When he considered taking on an American remake of Park Chan Wook‘s “Oldboy,” screenwriter Mark Protosevich (“I Am Legend”) knew the score. Much of our time during a recent Los Angeles roundtable was spent on his reasons for adapting the new Spike Lee-directed film, having heard the many complaints and eye rolls when the project was announced. And surprisingly, he counts himself among that crowd. “I initially heard years ago the idea of Justin Lin directing a remake, and my first reaction was, ‘Oh, really?’ ” Protosevich said. “Which I think is the reaction of a lot of people: if you love the original, that instinctive, gut reaction part of you says, ‘Aw, what’s wrong with leaving the original alone?’ ”
It’s not an off-base assessment, but one thing Protosevich does discard completely is the outside claim that they remade Park’s film for purely financial reasons. “Show me someone who watches the original film and thinks, ‘Wow an English-language version of this is going to clean up at the box-office.’ ” He argues instead that some acclaimed films can offer an exciting alternate take, pointing to “The Wages of Fear” (later reinterpreted in William Friedkin‘s “Sorcerer”) and Howard Hawks‘ and John Carpenter‘s “The Thing” as examples.
“I love both of those movies,” he said. “So another part of me thinks it’s possible to proceed with a different version of an existing film, and hopefully do it with some integrity, honor and respect to the original.”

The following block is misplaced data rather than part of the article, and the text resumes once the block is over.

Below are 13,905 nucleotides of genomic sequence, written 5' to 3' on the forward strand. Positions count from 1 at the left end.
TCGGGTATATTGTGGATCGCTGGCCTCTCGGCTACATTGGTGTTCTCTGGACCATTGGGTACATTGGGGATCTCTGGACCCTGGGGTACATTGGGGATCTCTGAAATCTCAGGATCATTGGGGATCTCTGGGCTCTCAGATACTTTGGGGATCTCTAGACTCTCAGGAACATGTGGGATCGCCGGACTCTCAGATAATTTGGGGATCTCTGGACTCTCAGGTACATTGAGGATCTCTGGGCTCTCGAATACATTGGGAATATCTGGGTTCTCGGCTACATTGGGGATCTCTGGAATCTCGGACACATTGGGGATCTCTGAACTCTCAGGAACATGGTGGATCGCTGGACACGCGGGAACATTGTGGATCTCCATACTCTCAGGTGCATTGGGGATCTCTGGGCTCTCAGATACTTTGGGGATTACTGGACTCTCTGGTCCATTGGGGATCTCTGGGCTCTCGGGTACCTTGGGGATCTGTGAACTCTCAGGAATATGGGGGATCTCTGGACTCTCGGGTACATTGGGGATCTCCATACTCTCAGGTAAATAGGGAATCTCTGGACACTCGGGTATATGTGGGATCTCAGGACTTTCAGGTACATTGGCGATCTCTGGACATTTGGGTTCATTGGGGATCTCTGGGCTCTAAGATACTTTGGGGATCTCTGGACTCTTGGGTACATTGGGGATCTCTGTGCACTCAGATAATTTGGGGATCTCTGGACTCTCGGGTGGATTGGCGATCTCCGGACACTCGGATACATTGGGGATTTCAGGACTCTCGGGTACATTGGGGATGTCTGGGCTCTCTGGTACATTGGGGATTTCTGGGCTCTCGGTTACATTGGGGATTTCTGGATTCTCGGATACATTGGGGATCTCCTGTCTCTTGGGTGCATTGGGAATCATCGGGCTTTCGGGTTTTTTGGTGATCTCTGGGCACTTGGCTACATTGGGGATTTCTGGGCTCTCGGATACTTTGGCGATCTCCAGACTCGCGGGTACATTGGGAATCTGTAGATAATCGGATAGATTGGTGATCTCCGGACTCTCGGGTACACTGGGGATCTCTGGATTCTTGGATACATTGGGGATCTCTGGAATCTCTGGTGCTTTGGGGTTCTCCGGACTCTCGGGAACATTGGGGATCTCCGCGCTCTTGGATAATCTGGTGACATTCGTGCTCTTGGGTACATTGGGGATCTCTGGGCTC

Actor Josh Brolin, the film’s leading man was also present at the press day, and like Protosevich he was a massive fan of Park’s “Oldboy,” but he foresaw a different path to its the twisted center of a film that explores a man’s layered revenge for his wrongful 20 years of imprisonment. The new version co-stars Elizabeth Olson, Sharlto Copley, and Samuel L. Jackson, and Brolin says of it “The original is very story-driven whereas this one is more on performance. It gets more into the guy in the makeshift prison, and gets more into the psychology of how selfish this guy is. It was written differently by Protosevich, and when I called director Park [to ask what he thought of the remake], he said, ‘I don’t give a fuck.’ ”
Brolin pauses before laughing, “He didn’t quite say that, but he said to just make our own ‘Oldboy’, and not his. I love different perspectives on the same film, and I went off on this riff about one day seeing one film done by five different directors. So that was the kind of mentality.”
In the beginning, Protosevich’s involvement started out with a failed incarnation which had two of cinema’s heavyweights attached. “I got approached by Will Smith because we had worked together on ‘I Am Legend’,” he explained, “Will wanted me to write this version that Steven Spielberg was interested in directing. That was five years ago.” He said the Spielberg/Smith version never amounted to anything more than some “initial meetings talking about it,” but the direction was still going to be very much in line with the original. “Steven’s son was a big fan of the original, and he said to his dad, ‘You can’t cop out on this, it has to be raw, disturbing and you have to keep the ending.’ And he was onboard with that. I don’t know if that ever got to Will, but needless to say a lot of times it just became a moot point.”
He added, “I had done so much research and on spec wrote a thirty-page treatment of what I wanted to do with a new version, and had become very passionate and emotionally involved about the project.” Protosevich decided to stay onboard, taking the script through three extra drafts until he and the producers got to a point where he says the film was “provocative, challenging, unsettling, and not your normal movie.”